However, Nigeria remains a core investment destination for anyone looking at Sub-Saharan African markets. In an environment where it is increasingly hard to find returns any evidence that the country is making serious progress in implementing structural reforms and breaking the historical reliance that the country has on oil exports, will be welcomed by investors.

Below we look in more detail at the five drivers and above and why believe that it pays to be bullish on Nigeria in 2018.

 1. The economy is kicking into gear

As discussed above we are turning increasingly optimistic about the economy in Nigeria, albeit we recognise that the rate of recovery will be modest. Furthermore, our constructive view is supported by a broader recovery across Sub Saharan Africa, with the other two big economies, Angola and South Africa also starting to crawl into gear as the external environment has improved.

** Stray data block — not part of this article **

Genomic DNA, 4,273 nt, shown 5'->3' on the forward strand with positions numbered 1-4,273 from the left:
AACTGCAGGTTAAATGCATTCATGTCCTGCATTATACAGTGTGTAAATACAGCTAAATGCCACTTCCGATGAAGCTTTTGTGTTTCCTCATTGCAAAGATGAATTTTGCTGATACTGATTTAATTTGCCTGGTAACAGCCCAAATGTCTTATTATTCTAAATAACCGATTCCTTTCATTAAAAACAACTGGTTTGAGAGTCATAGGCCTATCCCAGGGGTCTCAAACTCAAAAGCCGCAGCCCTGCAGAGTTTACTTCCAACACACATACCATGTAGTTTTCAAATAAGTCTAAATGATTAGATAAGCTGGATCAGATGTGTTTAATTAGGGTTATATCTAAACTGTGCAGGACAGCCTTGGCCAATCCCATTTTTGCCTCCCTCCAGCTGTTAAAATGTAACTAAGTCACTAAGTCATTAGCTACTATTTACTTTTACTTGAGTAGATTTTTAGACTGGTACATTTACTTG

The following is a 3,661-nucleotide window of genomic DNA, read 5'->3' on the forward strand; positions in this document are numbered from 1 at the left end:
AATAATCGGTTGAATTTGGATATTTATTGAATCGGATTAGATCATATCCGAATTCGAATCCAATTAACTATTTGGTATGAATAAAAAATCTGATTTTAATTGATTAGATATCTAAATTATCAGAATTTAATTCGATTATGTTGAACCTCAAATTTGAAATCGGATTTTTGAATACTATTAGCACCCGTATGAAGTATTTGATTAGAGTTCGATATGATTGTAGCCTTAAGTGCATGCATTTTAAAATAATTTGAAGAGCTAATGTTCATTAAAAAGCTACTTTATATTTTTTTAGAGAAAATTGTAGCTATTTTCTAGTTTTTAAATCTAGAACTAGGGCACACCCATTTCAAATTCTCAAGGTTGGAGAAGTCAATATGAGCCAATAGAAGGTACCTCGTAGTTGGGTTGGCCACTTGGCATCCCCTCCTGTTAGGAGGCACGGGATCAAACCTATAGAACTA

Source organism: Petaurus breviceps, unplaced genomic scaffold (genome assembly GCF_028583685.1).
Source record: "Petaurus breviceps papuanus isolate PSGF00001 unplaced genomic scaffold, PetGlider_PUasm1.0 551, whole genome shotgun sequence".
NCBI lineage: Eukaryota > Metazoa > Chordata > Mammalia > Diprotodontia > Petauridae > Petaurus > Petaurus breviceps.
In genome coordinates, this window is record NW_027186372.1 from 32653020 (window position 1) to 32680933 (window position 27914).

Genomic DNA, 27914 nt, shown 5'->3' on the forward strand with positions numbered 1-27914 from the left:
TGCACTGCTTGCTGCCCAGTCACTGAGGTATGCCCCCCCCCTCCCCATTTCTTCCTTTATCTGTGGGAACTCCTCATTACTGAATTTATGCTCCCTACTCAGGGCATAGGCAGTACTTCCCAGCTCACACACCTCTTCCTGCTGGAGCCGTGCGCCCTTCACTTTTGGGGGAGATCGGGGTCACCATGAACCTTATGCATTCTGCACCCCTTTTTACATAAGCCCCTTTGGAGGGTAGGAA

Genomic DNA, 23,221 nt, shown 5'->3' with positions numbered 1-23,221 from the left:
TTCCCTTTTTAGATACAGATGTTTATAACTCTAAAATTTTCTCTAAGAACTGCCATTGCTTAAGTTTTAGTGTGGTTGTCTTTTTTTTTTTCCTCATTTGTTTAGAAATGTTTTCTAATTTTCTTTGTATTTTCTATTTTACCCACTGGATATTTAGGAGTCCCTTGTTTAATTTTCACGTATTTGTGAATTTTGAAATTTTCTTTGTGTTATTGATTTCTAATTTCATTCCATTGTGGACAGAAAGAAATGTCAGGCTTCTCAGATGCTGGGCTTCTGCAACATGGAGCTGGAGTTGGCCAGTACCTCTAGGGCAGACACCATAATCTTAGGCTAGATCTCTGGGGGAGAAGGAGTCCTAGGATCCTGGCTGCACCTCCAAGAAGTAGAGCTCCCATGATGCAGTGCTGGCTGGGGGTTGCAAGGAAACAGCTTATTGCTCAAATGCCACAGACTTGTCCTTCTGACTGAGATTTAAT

Ofcourse the inefficiencies inherent in a country which has relied for too long on the export of crude oil to satisfy its spending needs have created a challenging headwind. GDP growth is unlikely to pick up much above 1% in 2018. However, looking ahead of the next five years, the outlook looks more encouraging. At an average annual growth rate of 3.7% over the next five years, Nigeria’s economy is in line with the Sub-Saharan average at 4%.

As the external environment improves and the government bolsters its fiscal position, so too will sentiment for the naira. Pressure on the naira and the mismatch between local currency and USD leases has been a major headwind for the real estate market. Not only does the weaker naira erode the USD value of the earnings of Nigerian corporates it also drives inflation which undermines the spending power of Nigerian consumers. At least now, this part of the cycle is also turning. Inflationary pressures are under control and the outlook for household income is reasonably robust.